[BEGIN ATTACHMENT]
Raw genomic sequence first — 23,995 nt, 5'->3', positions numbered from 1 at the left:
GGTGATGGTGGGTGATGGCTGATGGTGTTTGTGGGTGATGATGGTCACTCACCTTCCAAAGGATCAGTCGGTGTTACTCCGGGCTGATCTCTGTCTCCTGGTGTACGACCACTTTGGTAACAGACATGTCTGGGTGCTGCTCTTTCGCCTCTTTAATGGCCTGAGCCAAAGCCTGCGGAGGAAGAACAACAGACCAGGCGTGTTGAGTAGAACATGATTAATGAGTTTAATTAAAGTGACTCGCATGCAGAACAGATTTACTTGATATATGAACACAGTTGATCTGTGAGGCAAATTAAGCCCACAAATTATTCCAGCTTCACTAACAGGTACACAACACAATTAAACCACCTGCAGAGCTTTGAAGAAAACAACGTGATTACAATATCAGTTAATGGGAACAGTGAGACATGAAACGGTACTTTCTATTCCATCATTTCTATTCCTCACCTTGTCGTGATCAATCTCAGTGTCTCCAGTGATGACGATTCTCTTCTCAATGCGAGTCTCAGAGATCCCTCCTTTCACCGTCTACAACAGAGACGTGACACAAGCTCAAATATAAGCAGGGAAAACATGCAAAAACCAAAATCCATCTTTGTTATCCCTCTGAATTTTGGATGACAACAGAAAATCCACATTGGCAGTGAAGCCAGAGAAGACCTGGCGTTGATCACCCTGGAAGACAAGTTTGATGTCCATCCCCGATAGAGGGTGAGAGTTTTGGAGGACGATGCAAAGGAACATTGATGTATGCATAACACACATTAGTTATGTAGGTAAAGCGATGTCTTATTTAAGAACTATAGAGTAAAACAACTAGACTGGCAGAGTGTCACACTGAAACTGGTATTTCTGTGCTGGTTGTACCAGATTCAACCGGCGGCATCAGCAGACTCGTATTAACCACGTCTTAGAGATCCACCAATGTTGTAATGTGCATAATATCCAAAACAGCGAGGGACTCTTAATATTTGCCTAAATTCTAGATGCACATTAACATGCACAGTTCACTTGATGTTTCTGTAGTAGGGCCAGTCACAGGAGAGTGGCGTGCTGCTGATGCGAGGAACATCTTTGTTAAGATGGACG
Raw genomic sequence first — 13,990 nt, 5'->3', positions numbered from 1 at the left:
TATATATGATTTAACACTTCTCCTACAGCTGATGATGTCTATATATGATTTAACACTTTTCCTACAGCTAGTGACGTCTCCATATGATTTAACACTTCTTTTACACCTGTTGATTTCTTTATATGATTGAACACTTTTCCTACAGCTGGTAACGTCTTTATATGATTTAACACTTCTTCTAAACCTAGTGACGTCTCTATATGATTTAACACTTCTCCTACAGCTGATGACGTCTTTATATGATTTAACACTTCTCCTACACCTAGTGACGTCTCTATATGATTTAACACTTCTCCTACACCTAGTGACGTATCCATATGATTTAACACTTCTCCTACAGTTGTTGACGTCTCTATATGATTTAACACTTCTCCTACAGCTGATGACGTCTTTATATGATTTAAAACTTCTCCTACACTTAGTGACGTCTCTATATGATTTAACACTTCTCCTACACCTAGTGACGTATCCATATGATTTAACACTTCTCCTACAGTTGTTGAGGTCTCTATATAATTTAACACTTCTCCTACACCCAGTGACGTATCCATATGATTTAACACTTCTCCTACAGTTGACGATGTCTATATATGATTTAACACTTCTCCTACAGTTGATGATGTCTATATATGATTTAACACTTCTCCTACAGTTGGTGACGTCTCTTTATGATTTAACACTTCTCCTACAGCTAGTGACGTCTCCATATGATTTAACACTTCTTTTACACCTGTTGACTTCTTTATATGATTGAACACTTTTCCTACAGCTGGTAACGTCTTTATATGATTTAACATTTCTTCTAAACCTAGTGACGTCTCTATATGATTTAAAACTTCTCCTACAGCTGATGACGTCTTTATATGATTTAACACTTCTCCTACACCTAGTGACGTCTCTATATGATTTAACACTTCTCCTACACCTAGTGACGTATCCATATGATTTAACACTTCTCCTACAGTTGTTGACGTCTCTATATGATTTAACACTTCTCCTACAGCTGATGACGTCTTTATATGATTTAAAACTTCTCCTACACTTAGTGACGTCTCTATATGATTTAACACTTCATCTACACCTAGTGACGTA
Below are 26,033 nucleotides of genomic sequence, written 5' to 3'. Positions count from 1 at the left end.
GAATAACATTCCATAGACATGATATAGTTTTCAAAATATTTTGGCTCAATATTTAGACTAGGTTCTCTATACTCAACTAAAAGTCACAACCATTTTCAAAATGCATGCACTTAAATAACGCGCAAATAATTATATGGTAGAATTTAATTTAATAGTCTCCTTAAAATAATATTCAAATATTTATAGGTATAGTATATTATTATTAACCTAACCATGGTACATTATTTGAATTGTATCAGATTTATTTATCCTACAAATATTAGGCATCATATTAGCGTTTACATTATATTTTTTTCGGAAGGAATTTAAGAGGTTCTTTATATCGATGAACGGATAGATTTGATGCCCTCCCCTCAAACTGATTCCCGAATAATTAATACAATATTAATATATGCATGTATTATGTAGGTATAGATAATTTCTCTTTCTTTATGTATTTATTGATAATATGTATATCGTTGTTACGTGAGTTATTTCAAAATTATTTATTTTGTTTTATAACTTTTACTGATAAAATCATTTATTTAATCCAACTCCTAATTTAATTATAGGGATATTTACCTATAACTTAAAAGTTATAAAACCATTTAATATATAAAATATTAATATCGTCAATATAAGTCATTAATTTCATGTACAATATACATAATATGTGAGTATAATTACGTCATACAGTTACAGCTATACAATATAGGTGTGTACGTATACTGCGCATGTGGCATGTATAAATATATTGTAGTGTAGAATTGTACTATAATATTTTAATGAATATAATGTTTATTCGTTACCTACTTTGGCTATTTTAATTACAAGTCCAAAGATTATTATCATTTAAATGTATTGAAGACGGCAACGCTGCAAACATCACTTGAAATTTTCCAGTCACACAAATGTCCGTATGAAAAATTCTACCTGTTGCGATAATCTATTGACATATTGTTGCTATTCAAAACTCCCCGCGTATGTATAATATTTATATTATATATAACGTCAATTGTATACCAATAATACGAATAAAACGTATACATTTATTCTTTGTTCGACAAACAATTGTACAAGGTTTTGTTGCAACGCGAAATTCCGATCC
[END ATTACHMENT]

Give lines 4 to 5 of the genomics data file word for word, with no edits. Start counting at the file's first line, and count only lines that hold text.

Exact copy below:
TATATATGATTTAACACTTCTCCTACAGCTGATGATGTCTATATATGATTTAACACTTTTCCTACAGCTAGTGACGTCTCCATATGATTTAACACTTCTTTTACACCTGTTGATTTCTTTATATGATTGAACACTTTTCCTACAGCTGGTAACGTCTTTATATGATTTAACACTTCTTCTAAACCTAGTGACGTCTCTATATGATTTAACACTTCTCCTACAGCTGATGACGTCTTTATATGATTTAACACTTCTCCTACACCTAGTGACGTCTCTATATGATTTAACACTTCTCCTACACCTAGTGACGTATCCATATGATTTAACACTTCTCCTACAGTTGTTGACGTCTCTATATGATTTAACACTTCTCCTACAGCTGATGACGTCTTTATATGATTTAAAACTTCTCCTACACTTAGTGACGTCTCTATATGATTTAACACTTCTCCTACACCTAGTGACGTATCCATATGATTTAACACTTCTCCTACAGTTGTTGAGGTCTCTATATAATTTAACACTTCTCCTACACCCAGTGACGTATCCATATGATTTAACACTTCTCCTACAGTTGACGATGTCTATATATGATTTAACACTTCTCCTACAGTTGATGATGTCTATATATGATTTAACACTTCTCCTACAGTTGGTGACGTCTCTTTATGATTTAACACTTCTCCTACAGCTAGTGACGTCTCCATATGATTTAACACTTCTTTTACACCTGTTGACTTCTTTATATGATTGAACACTTTTCCTACAGCTGGTAACGTCTTTATATGATTTAACATTTCTTCTAAACCTAGTGACGTCTCTATATGATTTAAAACTTCTCCTACAGCTGATGACGTCTTTATATGATTTAACACTTCTCCTACACCTAGTGACGTCTCTATATGATTTAACACTTCTCCTACACCTAGTGACGTATCCATATGATTTAACACTTCTCCTACAGTTGTTGACGTCTCTATATGATTTAACACTTCTCCTACAGCTGATGACGTCTTTATATGATTTAAAACTTCTCCTACACTTAGTGACGTCTCTATATGATTTAACACTTCATCTACACCTAGTGACGTA
Below are 26,033 nucleotides of genomic sequence, written 5' to 3'. Positions count from 1 at the left end.